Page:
#8 - Food, food, food. Every restaurant we have been to has been a delight. We have not had one disappointment -- not one! One of the best Italian meals we ever had was here in Cuenca (Il Vino). There is something for everyone here, including the Kookaburra Cafe which is a great place to meet up with expats and enjoy great conversation and outrageously good food. The prices will astound you and I'm still getting used to it. At some of the "mom and pop" style restaurants (for approximately $2.30), you can enjoy a five-course meal consisting of rice, tamales, chicken, salad, bread, drink, and possibly dessert (which may be extra). The portions are huge and we often take the other half home and eat off of it for the next two days. One of the biggest surprises has been the gelato. Ecuadorians love their ice cream and I can see why. One of our favorite places is Frutilados Cafe and Heladeria. You won't be disappointed. We prefer Fruitilados in the historic district (Bolivar y L. Cordero). It has a lovely courtyard (not to be missed!)

#9 - Pace of life. There is no sense of urgency in Cuenca (except for the occasional wild driver!). There is a rhythm of life which we haven't experienced since living in Sicily. The morning is spent working, followed by lunch (almuerzo) and then from 12:30 to 3:30 things start to slow down -- during the "siesta" -- and then by 6:30 (darkness prevails), and it's time to have dinner and relax. Mark and I run our errands in the morning, followed by our big meal of the day, a nap or time of language study in the afternoon, followed by a light dinner. We're in bed by 9:30 p.m. Who would have thought? We actually feel retired! There is no way we could have this quality of life at this price in the States. And I want to add, we are not wealthy Americans. My husband's pension is modest (we will not receive our social security for another seven years at age 62), but yet we have five-star living at one-star prices.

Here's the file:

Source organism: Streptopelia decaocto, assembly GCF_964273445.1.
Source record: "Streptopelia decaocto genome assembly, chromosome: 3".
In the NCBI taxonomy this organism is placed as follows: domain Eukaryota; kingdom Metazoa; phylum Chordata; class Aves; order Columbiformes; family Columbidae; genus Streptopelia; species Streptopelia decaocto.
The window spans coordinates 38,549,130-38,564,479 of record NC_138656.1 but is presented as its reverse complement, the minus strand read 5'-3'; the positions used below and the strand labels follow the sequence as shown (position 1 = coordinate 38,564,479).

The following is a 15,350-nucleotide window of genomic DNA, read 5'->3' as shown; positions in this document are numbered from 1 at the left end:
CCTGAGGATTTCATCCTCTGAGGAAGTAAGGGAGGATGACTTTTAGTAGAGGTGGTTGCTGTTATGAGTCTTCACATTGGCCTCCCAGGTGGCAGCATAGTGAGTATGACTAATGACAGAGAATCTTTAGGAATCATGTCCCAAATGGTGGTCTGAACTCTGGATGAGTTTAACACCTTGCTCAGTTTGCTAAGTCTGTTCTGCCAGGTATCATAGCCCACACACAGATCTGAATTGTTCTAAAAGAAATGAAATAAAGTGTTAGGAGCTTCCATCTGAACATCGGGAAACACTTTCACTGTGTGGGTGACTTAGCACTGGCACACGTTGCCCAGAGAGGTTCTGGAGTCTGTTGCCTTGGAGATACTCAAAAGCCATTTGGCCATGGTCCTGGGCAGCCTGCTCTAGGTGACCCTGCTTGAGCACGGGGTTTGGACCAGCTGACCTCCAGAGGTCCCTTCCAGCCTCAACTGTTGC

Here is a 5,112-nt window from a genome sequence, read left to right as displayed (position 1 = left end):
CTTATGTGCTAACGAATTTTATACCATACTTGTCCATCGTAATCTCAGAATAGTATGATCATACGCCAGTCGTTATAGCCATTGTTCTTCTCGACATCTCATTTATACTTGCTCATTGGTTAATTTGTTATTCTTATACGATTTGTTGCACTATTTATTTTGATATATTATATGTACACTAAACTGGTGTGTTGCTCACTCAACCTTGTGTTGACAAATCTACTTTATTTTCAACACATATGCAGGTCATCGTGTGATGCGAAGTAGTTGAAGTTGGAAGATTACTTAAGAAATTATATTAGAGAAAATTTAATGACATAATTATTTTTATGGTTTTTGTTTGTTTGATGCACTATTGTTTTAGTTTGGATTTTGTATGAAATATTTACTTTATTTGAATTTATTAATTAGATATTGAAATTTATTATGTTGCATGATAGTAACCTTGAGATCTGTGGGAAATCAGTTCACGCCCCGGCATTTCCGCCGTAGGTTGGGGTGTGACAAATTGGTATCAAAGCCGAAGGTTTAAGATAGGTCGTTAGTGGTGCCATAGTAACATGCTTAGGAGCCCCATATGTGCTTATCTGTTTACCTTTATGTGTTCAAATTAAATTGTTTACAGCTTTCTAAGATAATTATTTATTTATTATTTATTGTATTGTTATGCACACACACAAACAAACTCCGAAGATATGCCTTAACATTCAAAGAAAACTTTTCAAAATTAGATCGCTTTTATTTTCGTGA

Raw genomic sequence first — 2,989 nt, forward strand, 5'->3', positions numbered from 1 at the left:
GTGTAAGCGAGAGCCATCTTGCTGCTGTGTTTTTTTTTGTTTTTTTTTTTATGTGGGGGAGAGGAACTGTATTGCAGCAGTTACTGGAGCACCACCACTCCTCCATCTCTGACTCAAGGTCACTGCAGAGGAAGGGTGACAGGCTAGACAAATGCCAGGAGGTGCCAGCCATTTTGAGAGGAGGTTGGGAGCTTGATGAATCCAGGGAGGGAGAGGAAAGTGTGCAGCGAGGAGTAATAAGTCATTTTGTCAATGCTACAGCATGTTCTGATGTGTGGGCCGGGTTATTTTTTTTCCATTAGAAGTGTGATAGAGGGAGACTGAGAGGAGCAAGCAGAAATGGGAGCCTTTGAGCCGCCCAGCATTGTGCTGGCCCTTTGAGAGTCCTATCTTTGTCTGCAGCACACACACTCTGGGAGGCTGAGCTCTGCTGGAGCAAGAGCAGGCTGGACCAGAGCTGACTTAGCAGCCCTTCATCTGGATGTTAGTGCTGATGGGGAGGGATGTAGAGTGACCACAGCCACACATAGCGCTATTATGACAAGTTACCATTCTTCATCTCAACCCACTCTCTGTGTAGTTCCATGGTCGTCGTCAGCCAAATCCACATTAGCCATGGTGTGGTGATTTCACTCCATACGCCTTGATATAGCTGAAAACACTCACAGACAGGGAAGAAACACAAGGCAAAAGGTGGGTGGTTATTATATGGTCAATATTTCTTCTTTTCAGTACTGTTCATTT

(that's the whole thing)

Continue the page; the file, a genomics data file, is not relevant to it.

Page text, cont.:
#10 - Americans. I was hesitatnt to add this one, but our experience has been so wonderful we had to include it. Every American we have run into has been so helpful and kind that we have to pinch ourselves. We share our experiences, gather information, and learn from each other. On Saturday, I was having a manicure/pedicure at the grand opening of a new spa, when I heard a familiar voice! Diane was getting her nails done as well. She looked vaguely familiar, but her voice was so recognizable. After conversing, I found out that Diane was the one in the HGTV special (House Hunters International) with her husband, Juan Moreno. It was -- in part -- because of their experience shared in the program that we decided to make the move to Cuenca. On Sunday, Juan and Diane took us with them to view the Ecuadorian countryside. We spent the day enjoying a great meal, shopping and meeting a lot of Juan's family on our way to Chordeleg. It was a perfect day!

These are just a few of our favorite things about Cuenca. Overall, living in Ecuador has exceeded our expectations. We haven't found a negative yet, which is surprising in itself. The only real negative is not being able to share it with our family and friends. Mark surprised me on our first night in Cuenca with some photos in frames that he had "snuggled" into his suitcase. There were several family pictures, memorabilia from Italy, and the music box that my oldest son gave me on Mother's Day when he was 14 years old. I have to admit that more than a few tears betrayed me at that moment!